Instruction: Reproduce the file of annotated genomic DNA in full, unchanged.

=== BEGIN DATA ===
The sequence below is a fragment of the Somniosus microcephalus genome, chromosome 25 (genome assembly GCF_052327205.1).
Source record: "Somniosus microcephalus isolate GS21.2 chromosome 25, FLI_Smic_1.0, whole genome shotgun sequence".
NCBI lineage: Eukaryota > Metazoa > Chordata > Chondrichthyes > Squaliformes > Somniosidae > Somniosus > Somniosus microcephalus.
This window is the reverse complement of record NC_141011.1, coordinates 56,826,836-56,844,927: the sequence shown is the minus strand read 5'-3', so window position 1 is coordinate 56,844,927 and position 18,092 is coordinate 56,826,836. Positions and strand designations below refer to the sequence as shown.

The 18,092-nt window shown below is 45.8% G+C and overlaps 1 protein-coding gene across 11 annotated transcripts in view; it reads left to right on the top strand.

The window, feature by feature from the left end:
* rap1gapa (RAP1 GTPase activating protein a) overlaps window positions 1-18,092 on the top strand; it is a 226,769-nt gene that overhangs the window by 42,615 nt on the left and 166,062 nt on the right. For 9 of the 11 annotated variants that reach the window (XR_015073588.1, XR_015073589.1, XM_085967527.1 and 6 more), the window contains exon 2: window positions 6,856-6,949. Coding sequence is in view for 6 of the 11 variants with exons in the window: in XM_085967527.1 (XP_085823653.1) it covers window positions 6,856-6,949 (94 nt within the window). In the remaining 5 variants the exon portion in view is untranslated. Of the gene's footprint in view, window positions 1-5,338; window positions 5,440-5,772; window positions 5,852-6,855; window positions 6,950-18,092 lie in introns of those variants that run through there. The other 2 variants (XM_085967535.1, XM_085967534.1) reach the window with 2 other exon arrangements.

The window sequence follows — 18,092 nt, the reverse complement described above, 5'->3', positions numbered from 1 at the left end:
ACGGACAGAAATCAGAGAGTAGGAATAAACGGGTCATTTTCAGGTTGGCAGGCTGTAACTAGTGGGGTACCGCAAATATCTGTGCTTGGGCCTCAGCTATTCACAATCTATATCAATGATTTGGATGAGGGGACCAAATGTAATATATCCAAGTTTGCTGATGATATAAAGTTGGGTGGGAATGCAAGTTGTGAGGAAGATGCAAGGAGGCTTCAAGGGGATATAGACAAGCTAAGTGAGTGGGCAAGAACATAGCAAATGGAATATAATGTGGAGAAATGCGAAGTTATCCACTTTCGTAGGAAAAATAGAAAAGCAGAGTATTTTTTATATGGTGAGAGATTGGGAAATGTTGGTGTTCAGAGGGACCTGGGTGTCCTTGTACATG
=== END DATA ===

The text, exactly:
The sequence below is a fragment of the Somniosus microcephalus genome, chromosome 25 (genome assembly GCF_052327205.1).
Source record: "Somniosus microcephalus isolate GS21.2 chromosome 25, FLI_Smic_1.0, whole genome shotgun sequence".
NCBI lineage: Eukaryota > Metazoa > Chordata > Chondrichthyes > Squaliformes > Somniosidae > Somniosus > Somniosus microcephalus.
This window is the reverse complement of record NC_141011.1, coordinates 56,826,836-56,844,927: the sequence shown is the minus strand read 5'-3', so window position 1 is coordinate 56,844,927 and position 18,092 is coordinate 56,826,836. Positions and strand designations below refer to the sequence as shown.

The 18,092-nt window shown below is 45.8% G+C and overlaps 1 protein-coding gene across 11 annotated transcripts in view; it reads left to right on the top strand.

The window, feature by feature from the left end:
* rap1gapa (RAP1 GTPase activating protein a) overlaps window positions 1-18,092 on the top strand; it is a 226,769-nt gene that overhangs the window by 42,615 nt on the left and 166,062 nt on the right. For 9 of the 11 annotated variants that reach the window (XR_015073588.1, XR_015073589.1, XM_085967527.1 and 6 more), the window contains exon 2: window positions 6,856-6,949. Coding sequence is in view for 6 of the 11 variants with exons in the window: in XM_085967527.1 (XP_085823653.1) it covers window positions 6,856-6,949 (94 nt within the window). In the remaining 5 variants the exon portion in view is untranslated. Of the gene's footprint in view, window positions 1-5,338; window positions 5,440-5,772; window positions 5,852-6,855; window positions 6,950-18,092 lie in introns of those variants that run through there. The other 2 variants (XM_085967535.1, XM_085967534.1) reach the window with 2 other exon arrangements.

The window sequence follows — 18,092 nt, the reverse complement described above, 5'->3', positions numbered from 1 at the left end:
ACGGACAGAAATCAGAGAGTAGGAATAAACGGGTCATTTTCAGGTTGGCAGGCTGTAACTAGTGGGGTACCGCAAATATCTGTGCTTGGGCCTCAGCTATTCACAATCTATATCAATGATTTGGATGAGGGGACCAAATGTAATATATCCAAGTTTGCTGATGATATAAAGTTGGGTGGGAATGCAAGTTGTGAGGAAGATGCAAGGAGGCTTCAAGGGGATATAGACAAGCTAAGTGAGTGGGCAAGAACATAGCAAATGGAATATAATGTGGAGAAATGCGAAGTTATCCACTTTCGTAGGAAAAATAGAAAAGCAGAGTATTTTTTATATGGTGAGAGATTGGGAAATGTTGGTGTTCAGAGGGACCTGGGTGTCCTTGTACATG